Protests in Myanmar against the military coup that removed Aung San Suu Kyi’s government from power have grown in recent days despite official efforts to make organizing them difficult or even illegal. Here’s a look at who is organizing the protests and the obstacles they face:
Is protesting allowed in Myanmar?
It was a grey area for many days after the February 1 coup, which also included the declaration of a state of emergency. But with the protests growing and spreading in recent days, the military on Monday issued decrees that effectively ban peaceful public protests in the country’s two biggest cities.
Rallies and gatherings of more than five people, along with motorized processions, are outlawed and an 8 p.m. to 4 a.m. curfew has been imposed for areas of Yangon and Mandalay, where thousands of people have been demonstrating since Saturday.
The restrictions have raised concerns about the potential for a violent crackdown.
Who is leading the protest?
For the most part the protests have grown organically.
“This movement is leaderless — people are getting on the streets in their own way and at their own will,” said Thinzar Shunlei Yi, a prominent activist.
Activist groups, professional work groups, unions and individuals across Myanmar have all come out in opposition to the coup, as has Suu Kyi’s National League for Democracy party.
Shortly after the return to direct military rule — which Myanmar experienced for five decades until 2012 — a Facebook page titled “Civil Disobedience Movement” started issuing calls for peaceful protests. The page now has more than 230,000 followers and hashtags associated with it are widely used by Myanmar Twitter users.
Health care workers also started a protest campaign, wearing red ribbons, holding signs and urging other medical staff to not work at state-operated health facilities.
Street protests over the weekend featured the heavy presence of unions, student groups and other groups representing professions as diverse as park rangers and book printers.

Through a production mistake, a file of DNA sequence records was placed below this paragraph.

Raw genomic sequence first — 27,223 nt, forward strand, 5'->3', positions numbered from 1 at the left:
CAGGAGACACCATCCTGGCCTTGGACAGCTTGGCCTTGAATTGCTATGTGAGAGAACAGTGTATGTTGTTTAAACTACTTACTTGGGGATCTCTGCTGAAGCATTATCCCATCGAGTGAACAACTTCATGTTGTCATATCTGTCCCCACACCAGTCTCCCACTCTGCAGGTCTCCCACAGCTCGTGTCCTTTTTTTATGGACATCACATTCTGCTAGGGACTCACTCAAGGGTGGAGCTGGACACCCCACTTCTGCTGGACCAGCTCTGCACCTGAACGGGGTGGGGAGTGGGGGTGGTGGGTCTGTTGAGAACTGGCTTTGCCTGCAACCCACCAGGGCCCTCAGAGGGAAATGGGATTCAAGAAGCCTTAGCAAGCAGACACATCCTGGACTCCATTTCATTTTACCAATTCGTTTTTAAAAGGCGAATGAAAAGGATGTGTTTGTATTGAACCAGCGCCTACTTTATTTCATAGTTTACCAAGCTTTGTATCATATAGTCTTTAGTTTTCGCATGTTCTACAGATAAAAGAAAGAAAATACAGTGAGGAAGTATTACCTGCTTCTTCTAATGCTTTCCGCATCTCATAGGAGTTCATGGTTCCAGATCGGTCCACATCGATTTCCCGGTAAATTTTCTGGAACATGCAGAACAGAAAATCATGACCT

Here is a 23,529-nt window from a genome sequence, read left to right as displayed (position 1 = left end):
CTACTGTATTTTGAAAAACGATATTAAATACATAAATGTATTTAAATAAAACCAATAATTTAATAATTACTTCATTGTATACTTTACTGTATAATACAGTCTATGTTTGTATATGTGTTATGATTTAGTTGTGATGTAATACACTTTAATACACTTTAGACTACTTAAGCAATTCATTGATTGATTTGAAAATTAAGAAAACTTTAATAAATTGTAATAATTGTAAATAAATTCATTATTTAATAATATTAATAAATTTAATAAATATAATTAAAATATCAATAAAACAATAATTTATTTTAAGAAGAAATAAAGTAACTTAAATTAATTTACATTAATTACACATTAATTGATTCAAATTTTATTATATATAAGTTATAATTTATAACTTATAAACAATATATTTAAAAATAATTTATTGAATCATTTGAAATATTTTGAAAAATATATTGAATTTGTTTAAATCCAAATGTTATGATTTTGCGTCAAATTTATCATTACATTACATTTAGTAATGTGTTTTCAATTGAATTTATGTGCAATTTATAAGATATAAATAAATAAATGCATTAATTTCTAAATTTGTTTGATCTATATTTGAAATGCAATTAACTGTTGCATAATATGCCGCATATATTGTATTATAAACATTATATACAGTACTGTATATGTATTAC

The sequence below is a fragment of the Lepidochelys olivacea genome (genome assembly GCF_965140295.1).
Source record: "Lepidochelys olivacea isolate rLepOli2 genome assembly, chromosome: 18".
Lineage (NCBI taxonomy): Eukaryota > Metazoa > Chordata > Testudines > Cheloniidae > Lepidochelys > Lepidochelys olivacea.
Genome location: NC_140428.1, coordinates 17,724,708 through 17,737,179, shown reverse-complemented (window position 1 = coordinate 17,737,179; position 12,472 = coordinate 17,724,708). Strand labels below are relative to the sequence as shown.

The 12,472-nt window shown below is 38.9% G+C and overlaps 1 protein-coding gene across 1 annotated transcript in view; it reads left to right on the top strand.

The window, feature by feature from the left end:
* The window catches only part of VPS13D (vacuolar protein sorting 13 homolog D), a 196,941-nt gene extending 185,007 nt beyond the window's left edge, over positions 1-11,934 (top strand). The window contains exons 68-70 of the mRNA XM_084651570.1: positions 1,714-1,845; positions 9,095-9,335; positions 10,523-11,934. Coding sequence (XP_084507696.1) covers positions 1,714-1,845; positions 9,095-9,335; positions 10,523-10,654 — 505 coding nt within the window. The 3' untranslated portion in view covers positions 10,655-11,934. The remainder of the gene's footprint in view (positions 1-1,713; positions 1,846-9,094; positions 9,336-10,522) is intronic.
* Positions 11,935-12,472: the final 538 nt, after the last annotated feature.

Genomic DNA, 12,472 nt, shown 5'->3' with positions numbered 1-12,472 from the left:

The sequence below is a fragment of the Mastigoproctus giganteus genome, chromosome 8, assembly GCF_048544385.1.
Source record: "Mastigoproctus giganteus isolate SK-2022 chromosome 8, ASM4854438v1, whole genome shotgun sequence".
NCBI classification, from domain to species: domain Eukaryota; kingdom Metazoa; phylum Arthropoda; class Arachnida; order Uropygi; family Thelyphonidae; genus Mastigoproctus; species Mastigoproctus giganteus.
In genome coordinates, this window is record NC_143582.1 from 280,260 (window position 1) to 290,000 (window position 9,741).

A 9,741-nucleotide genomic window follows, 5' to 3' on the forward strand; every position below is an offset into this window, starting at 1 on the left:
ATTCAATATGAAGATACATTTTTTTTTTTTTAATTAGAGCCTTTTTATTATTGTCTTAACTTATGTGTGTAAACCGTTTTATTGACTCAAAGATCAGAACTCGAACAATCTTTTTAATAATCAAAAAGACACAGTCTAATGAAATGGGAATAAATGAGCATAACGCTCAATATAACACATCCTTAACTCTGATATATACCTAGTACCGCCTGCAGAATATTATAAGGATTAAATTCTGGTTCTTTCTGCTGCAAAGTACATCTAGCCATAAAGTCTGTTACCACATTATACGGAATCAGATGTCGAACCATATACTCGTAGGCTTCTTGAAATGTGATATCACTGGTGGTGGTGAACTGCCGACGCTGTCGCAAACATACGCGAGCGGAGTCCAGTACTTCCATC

Yangon residents have voiced dissent by banging pots and pans together across the city at night.
What are the obstacles protesters face?
One of the biggest challenges for protesters has been the military’s attempts at blocking communications.
Authorities first went after Facebook — which has more than 22 million users in Myanmar, or 40% of the population — but people simply moved to other platforms like Twitter.
Making the rounds have been copies of safety protocol information sheets, some of them originally from Hong Kong, with instructions on how to encrypt communications and how to stay safe during protests.
Over the weekend the military temporarily cut internet access and some phone services. Protestors were quick to adapt, with some even using phones registered in neighboring Thailand.
“Even when the internet was completely cut off on Saturday for 24 hours, people were able to communicate within Myanmar by phone and SMS,” said Clare Hammond, a senior campaigner the rights group Global Witness.
For some who don’t have phone service or internet access during blackouts, word of mouth and simply historical precedent has brought them to protest sites, many of which are the same as in previous uprisings against military rule.
Will the protests continue?
So far protesters seem undeterred, even with the new restrictions on demonstrations.
Nevertheless, some are concerned that the military is laying the groundwork for a violent crackdown such as those that ended protest movements in 2007 and 1988.
Linda Lakhdhir, a legal advisor at Human Right Watch, said the military could try to use the violation of the military’s decrees as well as other laws already in place as justification for a crackdown.
“They may maybe a terrible, abusive, draconian laws, but the military will justify (use of them) as them following the law,” she said.
Authorities fired water cannons and rubber bullets at some protests on Tuesday, ratcheting up tensions.
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